Fecal impaction Careful administration of one or two enemas (Fleet) into the bolus to soften and hydrate the stool should be followed one hour afterward by the administration of a mineral oil enema to assist in passage of the softened stool. Manual disimpaction is required in most patients. After disimpaction, a bowel program that includes the use of a laxative, stool softeners and/or enemas should be initiated to prevent recurrence. If impaction recurs, it is important to rule out an anatomic cause of obstruction such as an anal or rectal stricture or tumor.
Medications Proctofoam Hydrocortisone acetate 1% Pramoxine hydrochloride 1% Antipruritic, anesthetic Preparation H yeast as a live cell derivative (Bio-Dyne: Skin Respiratory Factor) 1% and shark liver oil 3%. Cooling gel has phenylepherine in addition Tucks- Anusol Starch Lowest potency corticosteroid Witch Hazel Tucks medicated pads- astringent
Treatments Twenty-minute sitz baths (soaking in a tub of warm water) Anusol or Preparation H to soothe the tissues. It is very important that your bowel movements remain soft. Drink at least 6 full glasses of water daily. Take over-the-counter (nonprescription) stool softeners such as Colace or Surfak (2 capsules 2 times a day) Take a stool-bulking agent such as Metamucil or Citrucel every day. These products can initially produce gas and bloating but can be easier to tolerate if the stool softeners are used simultaneously at the start Straining at stool should be avoided Do not sit for long periods on the toilet. Remove all reading materials from the bathroom.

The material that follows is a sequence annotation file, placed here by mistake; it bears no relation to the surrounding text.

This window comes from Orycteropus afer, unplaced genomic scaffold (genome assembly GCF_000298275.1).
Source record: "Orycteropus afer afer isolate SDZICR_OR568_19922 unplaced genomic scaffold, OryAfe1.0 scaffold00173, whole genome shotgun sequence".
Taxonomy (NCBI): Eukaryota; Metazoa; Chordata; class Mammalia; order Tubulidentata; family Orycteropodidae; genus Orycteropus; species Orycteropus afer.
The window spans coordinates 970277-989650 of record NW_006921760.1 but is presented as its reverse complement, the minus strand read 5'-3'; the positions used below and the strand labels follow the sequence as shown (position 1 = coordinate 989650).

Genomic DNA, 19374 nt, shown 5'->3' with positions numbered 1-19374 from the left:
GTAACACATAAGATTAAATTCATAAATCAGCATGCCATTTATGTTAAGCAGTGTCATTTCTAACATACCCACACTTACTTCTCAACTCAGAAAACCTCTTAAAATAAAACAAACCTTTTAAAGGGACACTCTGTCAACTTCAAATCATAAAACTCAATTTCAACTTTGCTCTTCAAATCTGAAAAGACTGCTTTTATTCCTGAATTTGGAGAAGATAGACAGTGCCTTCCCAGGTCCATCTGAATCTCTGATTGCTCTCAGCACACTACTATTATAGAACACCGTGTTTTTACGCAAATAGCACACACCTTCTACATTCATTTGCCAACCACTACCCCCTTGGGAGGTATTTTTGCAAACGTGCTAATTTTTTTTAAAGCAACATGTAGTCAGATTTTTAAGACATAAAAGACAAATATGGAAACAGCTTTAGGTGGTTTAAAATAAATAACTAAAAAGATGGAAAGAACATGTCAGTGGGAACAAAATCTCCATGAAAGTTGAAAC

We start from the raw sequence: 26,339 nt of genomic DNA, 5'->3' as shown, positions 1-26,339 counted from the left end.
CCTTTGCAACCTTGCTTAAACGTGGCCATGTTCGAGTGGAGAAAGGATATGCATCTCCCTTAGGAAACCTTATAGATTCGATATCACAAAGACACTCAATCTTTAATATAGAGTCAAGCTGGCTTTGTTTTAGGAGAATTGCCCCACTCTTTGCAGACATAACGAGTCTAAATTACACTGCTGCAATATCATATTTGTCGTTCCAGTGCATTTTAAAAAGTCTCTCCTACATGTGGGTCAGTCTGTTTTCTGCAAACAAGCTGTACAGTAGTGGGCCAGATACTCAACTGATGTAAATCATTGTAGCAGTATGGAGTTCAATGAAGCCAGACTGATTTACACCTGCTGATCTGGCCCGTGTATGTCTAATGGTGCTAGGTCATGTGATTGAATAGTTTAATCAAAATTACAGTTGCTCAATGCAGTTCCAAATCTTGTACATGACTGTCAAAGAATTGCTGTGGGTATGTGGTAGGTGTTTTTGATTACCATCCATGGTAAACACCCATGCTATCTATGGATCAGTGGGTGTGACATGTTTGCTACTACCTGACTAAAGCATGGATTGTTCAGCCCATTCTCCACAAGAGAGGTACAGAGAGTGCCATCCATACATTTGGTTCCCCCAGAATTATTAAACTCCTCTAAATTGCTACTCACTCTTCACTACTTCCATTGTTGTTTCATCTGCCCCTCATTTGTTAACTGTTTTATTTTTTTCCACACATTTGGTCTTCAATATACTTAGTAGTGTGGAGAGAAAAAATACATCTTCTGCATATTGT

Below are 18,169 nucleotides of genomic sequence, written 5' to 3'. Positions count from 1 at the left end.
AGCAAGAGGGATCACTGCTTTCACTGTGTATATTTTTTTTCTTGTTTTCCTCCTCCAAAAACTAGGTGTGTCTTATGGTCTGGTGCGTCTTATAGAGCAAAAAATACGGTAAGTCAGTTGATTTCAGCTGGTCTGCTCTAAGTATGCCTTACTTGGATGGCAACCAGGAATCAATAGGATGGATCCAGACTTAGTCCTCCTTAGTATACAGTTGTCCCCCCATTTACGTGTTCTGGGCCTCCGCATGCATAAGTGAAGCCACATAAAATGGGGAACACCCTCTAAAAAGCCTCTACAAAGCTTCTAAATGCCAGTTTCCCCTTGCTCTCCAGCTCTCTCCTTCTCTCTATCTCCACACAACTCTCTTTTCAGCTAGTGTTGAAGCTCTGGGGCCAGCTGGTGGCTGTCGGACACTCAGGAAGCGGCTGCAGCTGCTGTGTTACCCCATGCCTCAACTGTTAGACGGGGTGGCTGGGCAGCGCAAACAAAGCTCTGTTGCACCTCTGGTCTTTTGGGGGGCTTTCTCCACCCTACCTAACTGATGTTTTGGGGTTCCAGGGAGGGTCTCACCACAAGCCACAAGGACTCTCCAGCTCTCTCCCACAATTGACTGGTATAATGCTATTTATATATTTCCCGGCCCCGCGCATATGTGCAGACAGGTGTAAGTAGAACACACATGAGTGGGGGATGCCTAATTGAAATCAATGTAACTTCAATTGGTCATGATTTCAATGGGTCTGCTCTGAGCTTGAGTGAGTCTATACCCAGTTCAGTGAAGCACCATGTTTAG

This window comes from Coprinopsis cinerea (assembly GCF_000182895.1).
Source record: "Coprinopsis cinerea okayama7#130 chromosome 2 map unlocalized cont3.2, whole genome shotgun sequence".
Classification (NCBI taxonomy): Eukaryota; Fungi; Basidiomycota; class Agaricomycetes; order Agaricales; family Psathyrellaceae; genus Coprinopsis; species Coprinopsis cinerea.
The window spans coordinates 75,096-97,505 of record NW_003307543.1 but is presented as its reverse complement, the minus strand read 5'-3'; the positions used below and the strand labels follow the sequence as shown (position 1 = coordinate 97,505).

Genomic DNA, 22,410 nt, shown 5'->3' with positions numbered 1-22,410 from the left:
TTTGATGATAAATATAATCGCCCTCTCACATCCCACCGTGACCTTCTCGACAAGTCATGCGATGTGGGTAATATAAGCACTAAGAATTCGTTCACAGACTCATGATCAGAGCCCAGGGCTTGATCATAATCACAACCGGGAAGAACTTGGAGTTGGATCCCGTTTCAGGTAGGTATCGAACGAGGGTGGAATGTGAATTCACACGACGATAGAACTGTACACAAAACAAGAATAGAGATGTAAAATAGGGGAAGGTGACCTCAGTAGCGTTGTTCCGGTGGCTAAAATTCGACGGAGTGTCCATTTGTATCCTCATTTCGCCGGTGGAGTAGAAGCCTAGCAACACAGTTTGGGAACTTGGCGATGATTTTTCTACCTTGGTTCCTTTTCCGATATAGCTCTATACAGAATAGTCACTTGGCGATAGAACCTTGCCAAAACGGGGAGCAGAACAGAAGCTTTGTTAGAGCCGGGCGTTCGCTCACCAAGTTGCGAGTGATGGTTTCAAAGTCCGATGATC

Treatments Anal stretch, or manual anal dilatation, has been reported to be effective in the treatment of hemorrhoids SOR B High-fiber diet or fiber supplements NNT=2.8 for reduction of rectal bleeding and 3.6 for pain relief
Treatments SOR A Office procedures Rubber band ligation was more effective and required fewer additional treatments for symptomatic recurrence than did infrared coagulation (NNT=9) and sclerotherapy (NNT=6.9); but rubber band ligation produced more complications than did infrared coagulation (pain: NNH=6) Hemorrhoidectomy More effective than office procedures, but it is more painful and presents more complications; office procedures are cheaper and require no time off from work United States, the Ferguson (closed) hemorrhoidectomy is preferred. Europe is the Milligan-Morgan technique (open). Stapling technique As effective as hemorrhoidectomy, is less painful, and requires less time off from work; more long-term data are needed
Treatment In a small randomized clinical trial, the addition of topical nifedipine (0.3%) to a lidocaine ointment (1.5%) was more effective than lidocaine alone in reducing pain and shortening resolution time.
Prognosis 90% of patients will not require surgery to alleviate their symptoms (SOR: B)
References Pablo Alonso-Coello,, MD; Mercè Marzo Castillejo, MD, PhD. “Office evaluation and treatment of hemorrhoids”. Journal of Family Practice. May 2003; Vol 52, No. 5 JOHN L. PFENNINGER, M.D, GEORGE G. ZAINEA, M.D. “Common Anorectal Conditions: Part I. Symptoms and Complaints”. Am Fam Physician Jun 15;63(12): JOHN L. PFENNINGER, M.D., GEORGE G. ZAINEA. “Common Anorectal Conditions: Part II. Lesions”. Am Fam Physician Jul 1;64(1):77-89.